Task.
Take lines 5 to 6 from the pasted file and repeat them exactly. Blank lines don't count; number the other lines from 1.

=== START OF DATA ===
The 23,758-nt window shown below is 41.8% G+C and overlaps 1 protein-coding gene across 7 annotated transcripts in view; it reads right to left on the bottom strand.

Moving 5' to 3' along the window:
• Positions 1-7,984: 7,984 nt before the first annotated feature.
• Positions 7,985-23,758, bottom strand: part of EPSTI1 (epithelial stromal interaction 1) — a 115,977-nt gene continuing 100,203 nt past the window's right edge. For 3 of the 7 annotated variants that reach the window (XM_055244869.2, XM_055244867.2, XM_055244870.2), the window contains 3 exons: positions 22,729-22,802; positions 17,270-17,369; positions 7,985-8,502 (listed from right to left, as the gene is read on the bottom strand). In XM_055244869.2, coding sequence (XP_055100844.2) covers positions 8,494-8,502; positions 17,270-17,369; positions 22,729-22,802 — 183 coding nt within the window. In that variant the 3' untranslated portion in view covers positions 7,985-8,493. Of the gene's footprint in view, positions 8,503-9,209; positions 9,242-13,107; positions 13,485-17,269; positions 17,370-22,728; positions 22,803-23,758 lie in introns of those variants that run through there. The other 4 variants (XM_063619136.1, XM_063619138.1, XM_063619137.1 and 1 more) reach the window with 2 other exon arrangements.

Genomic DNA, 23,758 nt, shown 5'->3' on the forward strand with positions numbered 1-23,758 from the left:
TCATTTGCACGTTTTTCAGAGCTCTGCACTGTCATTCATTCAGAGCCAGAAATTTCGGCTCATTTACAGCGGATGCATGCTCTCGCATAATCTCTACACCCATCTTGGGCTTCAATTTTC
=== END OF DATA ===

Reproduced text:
Genomic DNA, 23,758 nt, shown 5'->3' on the forward strand with positions numbered 1-23,758 from the left:
TCATTTGCACGTTTTTCAGAGCTCTGCACTGTCATTCATTCAGAGCCAGAAATTTCGGCTCATTTACAGCGGATGCATGCTCTCGCATAATCTCTACACCCATCTTGGGCTTCAATTTTC